Monday, 7 January 2013

North and South Casemates, Western Heights, Dover - January 2013

Welcome to my first explore of 2013! To mark such an occasion I teamed up with Giacomo to attempt a site that we both failed at way back in June, when we went for quite some walk and missed the site by about 200-300m, annoyingly. 

Some history:

During a new fear of invasion from Napoleon III two new dry moats where added to the existing citadel defences. The northern and the southern moat both had their own casemates built. Between these there was also a defensive caponier built, but sadly this was filled in during the 1960's by the Dover Corporation and they gradually destroyed many parts of the Western Heights. The northern casemates are a lot larger than the southern casemates, with six separate rooms whereas the southern casemates had eight.

The day's explore began with Giacomo showing up to Dover late, and then heading up hill to Western Heights. Once at the top we made our way along the North of the Citidel, past currently sealed tempters such as Detached Bastion and the North Centre. Once when we got to our destination access was actually surprisingly easy, and we made our way in.

We made our way down to the bottom floor of the South Casemates, and began with the photos. The Casemates themselves aren't exactly in the greatest of condition. The floors of the upper level are long since removed, creating artificially large chambers. I found the stairs to be particularly photogenic. 

Giacomo and I both agreed that the lighting was amazing, it did a lot of the work for us. Unfortunately about four photos in my camera battery decided to go to one bar left, so I had to be careful and balance getting the right shots with not using the battery up. 

 After a search for my remote for some time (it was roughly where I started searching for it), we did a couple of people shots involving the window then went to make our way to the North Casemates. 

Here began the true test of the explore - the North and South Casemates used to linked by two Caponiers inbetween, which were filled in. Now the only way to get through is by crawling for 30m, the 'highlight' of which is an eight foot long pipe, which has about a ten inch diameter. When we got to that point it was literally a case of coat off, and genuinely wondering if we would get through. I managed to get through eventually, and then, leaving Giacomo the other side with all of our gear, went to the end of the tunnel (which got ridiculously low again) to make sure that we could get out and that it was worth it.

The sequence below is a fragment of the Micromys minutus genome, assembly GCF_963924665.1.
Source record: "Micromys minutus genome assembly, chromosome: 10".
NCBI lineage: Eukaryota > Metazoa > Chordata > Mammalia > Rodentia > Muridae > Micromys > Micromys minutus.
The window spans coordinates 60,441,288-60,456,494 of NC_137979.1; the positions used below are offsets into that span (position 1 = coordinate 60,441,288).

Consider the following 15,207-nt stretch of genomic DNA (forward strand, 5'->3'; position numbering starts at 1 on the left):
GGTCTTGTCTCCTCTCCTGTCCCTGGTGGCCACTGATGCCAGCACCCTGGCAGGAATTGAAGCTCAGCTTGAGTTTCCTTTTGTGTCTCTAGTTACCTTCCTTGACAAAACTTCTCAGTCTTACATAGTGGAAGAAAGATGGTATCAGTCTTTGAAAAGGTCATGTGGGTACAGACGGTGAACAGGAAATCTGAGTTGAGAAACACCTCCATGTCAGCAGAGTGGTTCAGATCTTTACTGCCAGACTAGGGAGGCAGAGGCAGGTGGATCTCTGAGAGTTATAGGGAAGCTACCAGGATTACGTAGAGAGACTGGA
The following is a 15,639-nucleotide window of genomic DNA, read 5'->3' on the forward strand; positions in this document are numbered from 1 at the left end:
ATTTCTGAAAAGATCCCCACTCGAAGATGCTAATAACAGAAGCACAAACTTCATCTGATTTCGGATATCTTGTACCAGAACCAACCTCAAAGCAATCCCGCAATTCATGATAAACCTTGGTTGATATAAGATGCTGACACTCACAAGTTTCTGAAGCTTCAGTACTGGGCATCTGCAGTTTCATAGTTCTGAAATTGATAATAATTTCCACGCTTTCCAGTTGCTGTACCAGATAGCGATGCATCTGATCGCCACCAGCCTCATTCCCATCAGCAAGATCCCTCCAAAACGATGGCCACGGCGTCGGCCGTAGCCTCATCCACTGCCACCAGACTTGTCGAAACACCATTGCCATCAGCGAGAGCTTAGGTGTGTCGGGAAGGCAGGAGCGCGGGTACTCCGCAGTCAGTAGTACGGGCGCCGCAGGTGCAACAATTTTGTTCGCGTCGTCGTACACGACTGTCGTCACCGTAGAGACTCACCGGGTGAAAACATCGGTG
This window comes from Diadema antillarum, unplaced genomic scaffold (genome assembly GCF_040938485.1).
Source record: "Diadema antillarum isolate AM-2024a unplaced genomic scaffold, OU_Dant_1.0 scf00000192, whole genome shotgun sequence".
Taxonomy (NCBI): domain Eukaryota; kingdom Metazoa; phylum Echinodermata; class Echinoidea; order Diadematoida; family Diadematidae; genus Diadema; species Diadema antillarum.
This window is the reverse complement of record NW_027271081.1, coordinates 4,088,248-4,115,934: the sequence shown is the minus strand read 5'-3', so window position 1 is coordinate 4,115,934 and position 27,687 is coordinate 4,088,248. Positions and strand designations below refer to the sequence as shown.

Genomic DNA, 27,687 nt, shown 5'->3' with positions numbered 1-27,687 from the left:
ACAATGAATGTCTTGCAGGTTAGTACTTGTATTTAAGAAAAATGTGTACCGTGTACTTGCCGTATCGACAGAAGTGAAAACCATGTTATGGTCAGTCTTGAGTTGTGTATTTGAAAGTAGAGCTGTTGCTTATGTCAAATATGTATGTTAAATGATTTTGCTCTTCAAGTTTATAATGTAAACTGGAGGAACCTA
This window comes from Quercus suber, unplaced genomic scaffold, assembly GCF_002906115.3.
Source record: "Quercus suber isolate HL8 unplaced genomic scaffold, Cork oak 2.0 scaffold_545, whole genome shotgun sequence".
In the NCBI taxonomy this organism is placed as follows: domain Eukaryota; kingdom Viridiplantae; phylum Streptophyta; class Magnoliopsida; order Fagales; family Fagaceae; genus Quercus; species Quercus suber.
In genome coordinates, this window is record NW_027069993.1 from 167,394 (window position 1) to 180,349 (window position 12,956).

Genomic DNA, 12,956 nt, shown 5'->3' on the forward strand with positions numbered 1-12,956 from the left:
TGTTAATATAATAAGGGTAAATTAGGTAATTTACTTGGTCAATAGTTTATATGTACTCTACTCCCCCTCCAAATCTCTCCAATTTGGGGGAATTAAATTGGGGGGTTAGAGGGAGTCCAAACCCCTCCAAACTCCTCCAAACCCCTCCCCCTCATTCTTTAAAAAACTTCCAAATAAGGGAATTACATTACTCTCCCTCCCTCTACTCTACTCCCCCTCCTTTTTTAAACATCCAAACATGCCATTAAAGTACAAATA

We could and it was, so after getting all of the gear through as well as Giacomo, we made our way up to the North Casemates, breathing heavily having exerted a lot of energy for 30 meters. 
Also, check out two of the only bits of graffiti to make it into the North side - MUFC and Stretford End. Giacomo was not happy. 

The North Casemates were similar to the South, although smaller and had a few different features. Below shows some original iron railings coming from the wall from the Casemate's original days.

We ventured outside at this point, partly to get photos, partly to see if there was an alternative method to getting out, as I was under the impression that it was not possible from the North side. 

The North side was also missing its floors on the upper level. 

Well, apart from this bit around the corner. 

The staircase leads to a sealed wooden door, and some very slippery steps at the top. 

No, we didn't use it.

Tried messing around with some light-painting but the composure sucked. 

We did a people shot, then another when Giacomo said he'd be blocking the light to my face in the first one, then got our stuff together and made our way out. 

It was nice to get the Casemates done are getting so close last time when I basically guess the way towards them without actually doing any decent research. What I liked about this explore too was that it got me back out quickly after doing Pyestock last week. Before then I hadn't done a proper explore (not one worthy of reporting at least) in over six weeks, which I put down getting a bit tired of solo exploring and probably having to cycle a lot of these places! But yes, all in all a cracking little explore with a very strenuous crawl. 

No comments:

Post a Comment